Obituary: Composer Kaija Saariaho Dies at 70

By Francisco Salazar

On June 2, 2023, Kaija Saariaho passed away at the age of 70

The composer’s family released a statement in which they noted that Saariaho passed away in the morning in Paris. The statement also said that Saariaho was diagnosed with Glioblastoma, an aggressive brain cancer in February 2021 that was seen as incurable and lethal. They added that the multiplying tumors did not affect her cognitive facilities until the terminal phase of her illness.

Born in 1952 in Helsinki, Finland, she went on to study at the Sibelius Academy under Paavo Heininen. She also attended the Darmstadt Summer Courses and later moved to Germany where she continued her studies at the Hochschule für Musik Freiburg. 

During a concert of the French spectralists Tristan Murail and Gerard Grisey, she encountered spectral music for the first time which marked a profound shift in Saariaho’s artistic direction. In 1982, she began work at IRCAM researching computer analyses of the “sound-spectrum of individual notes produced by different instruments and developed techniques for computer-assisted composition, experimented with musique concrète, and wrote her first pieces combining live performance with electronics.”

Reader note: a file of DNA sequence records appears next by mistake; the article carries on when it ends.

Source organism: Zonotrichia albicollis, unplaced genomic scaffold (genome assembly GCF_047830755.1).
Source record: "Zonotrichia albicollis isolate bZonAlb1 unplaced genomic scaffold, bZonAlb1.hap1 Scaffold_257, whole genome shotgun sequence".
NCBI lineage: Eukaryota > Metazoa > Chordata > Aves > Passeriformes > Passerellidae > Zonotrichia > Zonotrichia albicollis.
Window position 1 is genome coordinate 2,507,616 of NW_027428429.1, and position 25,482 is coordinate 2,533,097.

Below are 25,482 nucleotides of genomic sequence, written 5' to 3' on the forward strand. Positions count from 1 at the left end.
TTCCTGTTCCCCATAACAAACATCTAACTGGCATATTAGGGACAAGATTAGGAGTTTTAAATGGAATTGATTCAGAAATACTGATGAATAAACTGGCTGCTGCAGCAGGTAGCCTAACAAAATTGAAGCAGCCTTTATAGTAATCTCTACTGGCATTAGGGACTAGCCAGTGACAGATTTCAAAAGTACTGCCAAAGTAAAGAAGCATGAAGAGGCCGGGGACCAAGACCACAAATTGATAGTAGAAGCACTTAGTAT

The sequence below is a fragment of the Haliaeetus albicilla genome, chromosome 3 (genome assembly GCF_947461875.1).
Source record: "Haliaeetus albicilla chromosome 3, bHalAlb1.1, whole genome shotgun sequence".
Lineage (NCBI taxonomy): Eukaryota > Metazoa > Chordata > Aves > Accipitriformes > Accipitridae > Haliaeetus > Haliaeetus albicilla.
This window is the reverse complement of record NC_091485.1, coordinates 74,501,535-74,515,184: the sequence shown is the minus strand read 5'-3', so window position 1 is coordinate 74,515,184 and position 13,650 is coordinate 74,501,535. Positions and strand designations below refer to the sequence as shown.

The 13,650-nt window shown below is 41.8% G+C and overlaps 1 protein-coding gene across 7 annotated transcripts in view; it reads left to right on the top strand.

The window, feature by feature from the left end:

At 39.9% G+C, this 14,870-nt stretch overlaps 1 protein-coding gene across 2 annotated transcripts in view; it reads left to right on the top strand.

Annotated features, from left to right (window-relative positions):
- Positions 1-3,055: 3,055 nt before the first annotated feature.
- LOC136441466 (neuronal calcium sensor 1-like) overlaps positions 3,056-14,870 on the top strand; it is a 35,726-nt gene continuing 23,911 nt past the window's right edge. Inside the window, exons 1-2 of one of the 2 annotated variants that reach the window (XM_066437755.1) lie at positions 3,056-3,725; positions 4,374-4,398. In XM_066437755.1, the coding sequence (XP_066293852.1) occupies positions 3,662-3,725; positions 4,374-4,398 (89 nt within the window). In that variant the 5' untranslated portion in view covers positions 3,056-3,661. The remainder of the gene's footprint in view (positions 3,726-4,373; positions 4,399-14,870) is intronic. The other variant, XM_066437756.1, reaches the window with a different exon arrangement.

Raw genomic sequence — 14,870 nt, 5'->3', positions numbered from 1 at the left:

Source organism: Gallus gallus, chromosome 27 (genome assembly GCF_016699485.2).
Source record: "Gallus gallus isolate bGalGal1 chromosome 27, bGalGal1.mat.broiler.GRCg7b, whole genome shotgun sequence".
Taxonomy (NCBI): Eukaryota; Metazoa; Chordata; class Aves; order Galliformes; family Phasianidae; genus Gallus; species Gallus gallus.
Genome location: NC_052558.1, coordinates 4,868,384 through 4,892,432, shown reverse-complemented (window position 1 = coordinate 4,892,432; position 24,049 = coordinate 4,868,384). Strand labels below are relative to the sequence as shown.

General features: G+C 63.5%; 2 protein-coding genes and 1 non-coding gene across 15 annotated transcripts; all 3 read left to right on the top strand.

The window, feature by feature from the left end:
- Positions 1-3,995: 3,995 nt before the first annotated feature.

In Paris, Saariaho developed an emphasis on slow transformations of dense masses of sound, and her first tape piece, “Vers Le Blanc” from 1982, and her orchestral and tape work, “Verblendungen,” were both constructed from a single transition.

She would work with an emphasis on timbre and the use of electronics alongside traditional instruments during the 1980s and 1990s.

She made history in 2016 when the Metropolitan Opera performed “L’Amour de Loin,” becoming the second opera by a female composer ever to be presented by the company. The work would be recorded in the company’s Live in HD series. Other operas included the 2008 work “Adriana Mater,” which was presented at the Santa Fe Opera.

More recently her opera “Innocence” was performed at the Festival Aix-En-Provence and Royal Opera House to rave reviews and is headed to the Metropolitan Opera in a future season.

Saariaho was the patron of the Helsinki Music Centre organ project and endowed the construction of a new organ in the Helsinki Music Centre with one million euros. She was also the chair of the ″International Kaija Saariaho Organ Composition Competition.” Throughout her career, she won numerous awards including the Kranichsteiner Prize at Darmstädter Ferienkurse, Prix Italia for Stilleben, Prix Ars Electronica for Stilleben and Io, Wihuri Sibelius Prize, the Grammy Award for Best Opera Recording (L’amour de loin), the Polar Music Prize and Leone d’oro di Venezia, Biennale della Musica Contemporanea.

Here is the full statement from her family.

Here is an excerpt from “L’Amour de Loin.”